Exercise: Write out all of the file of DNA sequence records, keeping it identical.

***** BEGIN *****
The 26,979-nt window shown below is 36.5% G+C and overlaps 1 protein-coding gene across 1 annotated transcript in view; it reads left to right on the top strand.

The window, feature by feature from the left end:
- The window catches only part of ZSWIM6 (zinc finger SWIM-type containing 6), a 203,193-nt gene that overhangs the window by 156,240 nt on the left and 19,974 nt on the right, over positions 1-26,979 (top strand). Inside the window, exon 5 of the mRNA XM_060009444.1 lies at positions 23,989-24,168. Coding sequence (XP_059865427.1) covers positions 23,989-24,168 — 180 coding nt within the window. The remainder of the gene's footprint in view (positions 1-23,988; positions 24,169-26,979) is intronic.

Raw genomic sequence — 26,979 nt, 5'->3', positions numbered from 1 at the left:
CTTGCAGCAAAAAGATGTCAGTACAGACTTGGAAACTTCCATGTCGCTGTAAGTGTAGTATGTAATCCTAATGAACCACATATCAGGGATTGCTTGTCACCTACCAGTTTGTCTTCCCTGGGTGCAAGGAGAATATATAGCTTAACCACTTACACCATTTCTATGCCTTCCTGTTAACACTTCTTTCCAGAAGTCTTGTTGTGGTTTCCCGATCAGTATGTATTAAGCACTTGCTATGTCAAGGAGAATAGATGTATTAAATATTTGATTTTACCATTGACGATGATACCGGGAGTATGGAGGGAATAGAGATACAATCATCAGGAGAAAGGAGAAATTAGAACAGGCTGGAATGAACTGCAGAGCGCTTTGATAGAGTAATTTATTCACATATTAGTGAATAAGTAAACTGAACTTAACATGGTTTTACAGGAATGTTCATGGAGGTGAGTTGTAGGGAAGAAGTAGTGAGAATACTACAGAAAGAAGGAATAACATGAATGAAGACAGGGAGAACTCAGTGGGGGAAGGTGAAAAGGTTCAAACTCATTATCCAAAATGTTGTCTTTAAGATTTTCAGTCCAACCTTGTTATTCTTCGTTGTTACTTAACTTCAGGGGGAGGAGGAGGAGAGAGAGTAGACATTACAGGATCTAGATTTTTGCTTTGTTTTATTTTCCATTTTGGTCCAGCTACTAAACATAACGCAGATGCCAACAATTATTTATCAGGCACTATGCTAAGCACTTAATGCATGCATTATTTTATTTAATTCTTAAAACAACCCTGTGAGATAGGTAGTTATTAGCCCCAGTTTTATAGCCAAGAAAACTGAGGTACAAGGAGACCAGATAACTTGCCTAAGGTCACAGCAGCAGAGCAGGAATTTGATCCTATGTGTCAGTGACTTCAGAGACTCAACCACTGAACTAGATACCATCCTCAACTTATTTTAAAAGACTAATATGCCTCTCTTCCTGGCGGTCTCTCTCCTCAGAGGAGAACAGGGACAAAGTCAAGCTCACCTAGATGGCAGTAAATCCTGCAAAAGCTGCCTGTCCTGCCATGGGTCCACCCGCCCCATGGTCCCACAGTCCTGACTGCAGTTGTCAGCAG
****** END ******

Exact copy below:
The 26,979-nt window shown below is 36.5% G+C and overlaps 1 protein-coding gene across 1 annotated transcript in view; it reads left to right on the top strand.

The window, feature by feature from the left end:
- The window catches only part of ZSWIM6 (zinc finger SWIM-type containing 6), a 203,193-nt gene that overhangs the window by 156,240 nt on the left and 19,974 nt on the right, over positions 1-26,979 (top strand). Inside the window, exon 5 of the mRNA XM_060009444.1 lies at positions 23,989-24,168. Coding sequence (XP_059865427.1) covers positions 23,989-24,168 — 180 coding nt within the window. The remainder of the gene's footprint in view (positions 1-23,988; positions 24,169-26,979) is intronic.

Raw genomic sequence — 26,979 nt, 5'->3', positions numbered from 1 at the left:
CTTGCAGCAAAAAGATGTCAGTACAGACTTGGAAACTTCCATGTCGCTGTAAGTGTAGTATGTAATCCTAATGAACCACATATCAGGGATTGCTTGTCACCTACCAGTTTGTCTTCCCTGGGTGCAAGGAGAATATATAGCTTAACCACTTACACCATTTCTATGCCTTCCTGTTAACACTTCTTTCCAGAAGTCTTGTTGTGGTTTCCCGATCAGTATGTATTAAGCACTTGCTATGTCAAGGAGAATAGATGTATTAAATATTTGATTTTACCATTGACGATGATACCGGGAGTATGGAGGGAATAGAGATACAATCATCAGGAGAAAGGAGAAATTAGAACAGGCTGGAATGAACTGCAGAGCGCTTTGATAGAGTAATTTATTCACATATTAGTGAATAAGTAAACTGAACTTAACATGGTTTTACAGGAATGTTCATGGAGGTGAGTTGTAGGGAAGAAGTAGTGAGAATACTACAGAAAGAAGGAATAACATGAATGAAGACAGGGAGAACTCAGTGGGGGAAGGTGAAAAGGTTCAAACTCATTATCCAAAATGTTGTCTTTAAGATTTTCAGTCCAACCTTGTTATTCTTCGTTGTTACTTAACTTCAGGGGGAGGAGGAGGAGAGAGAGTAGACATTACAGGATCTAGATTTTTGCTTTGTTTTATTTTCCATTTTGGTCCAGCTACTAAACATAACGCAGATGCCAACAATTATTTATCAGGCACTATGCTAAGCACTTAATGCATGCATTATTTTATTTAATTCTTAAAACAACCCTGTGAGATAGGTAGTTATTAGCCCCAGTTTTATAGCCAAGAAAACTGAGGTACAAGGAGACCAGATAACTTGCCTAAGGTCACAGCAGCAGAGCAGGAATTTGATCCTATGTGTCAGTGACTTCAGAGACTCAACCACTGAACTAGATACCATCCTCAACTTATTTTAAAAGACTAATATGCCTCTCTTCCTGGCGGTCTCTCTCCTCAGAGGAGAACAGGGACAAAGTCAAGCTCACCTAGATGGCAGTAAATCCTGCAAAAGCTGCCTGTCCTGCCATGGGTCCACCCGCCCCATGGTCCCACAGTCCTGACTGCAGTTGTCAGCAG